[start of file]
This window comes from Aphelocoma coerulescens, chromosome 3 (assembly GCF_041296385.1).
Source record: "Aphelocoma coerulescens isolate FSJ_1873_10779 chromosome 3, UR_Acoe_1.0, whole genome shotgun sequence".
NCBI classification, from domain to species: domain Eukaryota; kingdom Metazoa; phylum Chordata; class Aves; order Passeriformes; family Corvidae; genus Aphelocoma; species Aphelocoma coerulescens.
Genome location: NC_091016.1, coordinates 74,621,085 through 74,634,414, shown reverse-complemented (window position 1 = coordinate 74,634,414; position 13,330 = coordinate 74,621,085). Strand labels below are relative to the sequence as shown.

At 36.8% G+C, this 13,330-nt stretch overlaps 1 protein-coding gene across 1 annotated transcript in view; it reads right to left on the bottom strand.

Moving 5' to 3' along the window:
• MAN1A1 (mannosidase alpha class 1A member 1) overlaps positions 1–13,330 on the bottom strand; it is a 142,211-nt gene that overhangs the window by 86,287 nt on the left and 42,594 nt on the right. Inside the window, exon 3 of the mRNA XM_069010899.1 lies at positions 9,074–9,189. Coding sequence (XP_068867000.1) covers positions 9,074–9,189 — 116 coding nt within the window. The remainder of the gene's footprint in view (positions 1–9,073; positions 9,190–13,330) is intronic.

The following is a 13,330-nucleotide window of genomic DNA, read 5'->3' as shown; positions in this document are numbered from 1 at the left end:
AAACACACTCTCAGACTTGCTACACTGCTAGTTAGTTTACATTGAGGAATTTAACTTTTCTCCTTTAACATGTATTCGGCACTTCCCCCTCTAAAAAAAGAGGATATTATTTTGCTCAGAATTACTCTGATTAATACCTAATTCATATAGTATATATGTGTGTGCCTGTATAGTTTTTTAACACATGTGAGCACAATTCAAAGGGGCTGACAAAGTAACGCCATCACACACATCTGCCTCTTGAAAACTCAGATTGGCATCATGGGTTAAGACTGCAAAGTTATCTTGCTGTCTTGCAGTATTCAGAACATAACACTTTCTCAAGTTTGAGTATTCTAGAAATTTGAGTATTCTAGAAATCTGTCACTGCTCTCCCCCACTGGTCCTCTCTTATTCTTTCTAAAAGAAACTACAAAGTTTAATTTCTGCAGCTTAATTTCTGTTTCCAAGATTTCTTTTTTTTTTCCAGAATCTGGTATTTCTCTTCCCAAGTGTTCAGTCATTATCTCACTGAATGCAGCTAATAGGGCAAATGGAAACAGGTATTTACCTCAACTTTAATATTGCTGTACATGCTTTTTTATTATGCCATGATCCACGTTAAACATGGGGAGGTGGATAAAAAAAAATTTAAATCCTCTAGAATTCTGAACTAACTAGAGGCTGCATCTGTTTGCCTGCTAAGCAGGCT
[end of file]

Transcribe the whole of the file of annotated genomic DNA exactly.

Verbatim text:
This window comes from Aphelocoma coerulescens, chromosome 3 (assembly GCF_041296385.1).
Source record: "Aphelocoma coerulescens isolate FSJ_1873_10779 chromosome 3, UR_Acoe_1.0, whole genome shotgun sequence".
NCBI classification, from domain to species: domain Eukaryota; kingdom Metazoa; phylum Chordata; class Aves; order Passeriformes; family Corvidae; genus Aphelocoma; species Aphelocoma coerulescens.
Genome location: NC_091016.1, coordinates 74,621,085 through 74,634,414, shown reverse-complemented (window position 1 = coordinate 74,634,414; position 13,330 = coordinate 74,621,085). Strand labels below are relative to the sequence as shown.

At 36.8% G+C, this 13,330-nt stretch overlaps 1 protein-coding gene across 1 annotated transcript in view; it reads right to left on the bottom strand.

Moving 5' to 3' along the window:
• MAN1A1 (mannosidase alpha class 1A member 1) overlaps positions 1–13,330 on the bottom strand; it is a 142,211-nt gene that overhangs the window by 86,287 nt on the left and 42,594 nt on the right. Inside the window, exon 3 of the mRNA XM_069010899.1 lies at positions 9,074–9,189. Coding sequence (XP_068867000.1) covers positions 9,074–9,189 — 116 coding nt within the window. The remainder of the gene's footprint in view (positions 1–9,073; positions 9,190–13,330) is intronic.

The following is a 13,330-nucleotide window of genomic DNA, read 5'->3' as shown; positions in this document are numbered from 1 at the left end:
AAACACACTCTCAGACTTGCTACACTGCTAGTTAGTTTACATTGAGGAATTTAACTTTTCTCCTTTAACATGTATTCGGCACTTCCCCCTCTAAAAAAAGAGGATATTATTTTGCTCAGAATTACTCTGATTAATACCTAATTCATATAGTATATATGTGTGTGCCTGTATAGTTTTTTAACACATGTGAGCACAATTCAAAGGGGCTGACAAAGTAACGCCATCACACACATCTGCCTCTTGAAAACTCAGATTGGCATCATGGGTTAAGACTGCAAAGTTATCTTGCTGTCTTGCAGTATTCAGAACATAACACTTTCTCAAGTTTGAGTATTCTAGAAATTTGAGTATTCTAGAAATCTGTCACTGCTCTCCCCCACTGGTCCTCTCTTATTCTTTCTAAAAGAAACTACAAAGTTTAATTTCTGCAGCTTAATTTCTGTTTCCAAGATTTCTTTTTTTTTTCCAGAATCTGGTATTTCTCTTCCCAAGTGTTCAGTCATTATCTCACTGAATGCAGCTAATAGGGCAAATGGAAACAGGTATTTACCTCAACTTTAATATTGCTGTACATGCTTTTTTATTATGCCATGATCCACGTTAAACATGGGGAGGTGGATAAAAAAAAATTTAAATCCTCTAGAATTCTGAACTAACTAGAGGCTGCATCTGTTTGCCTGCTAAGCAGGCT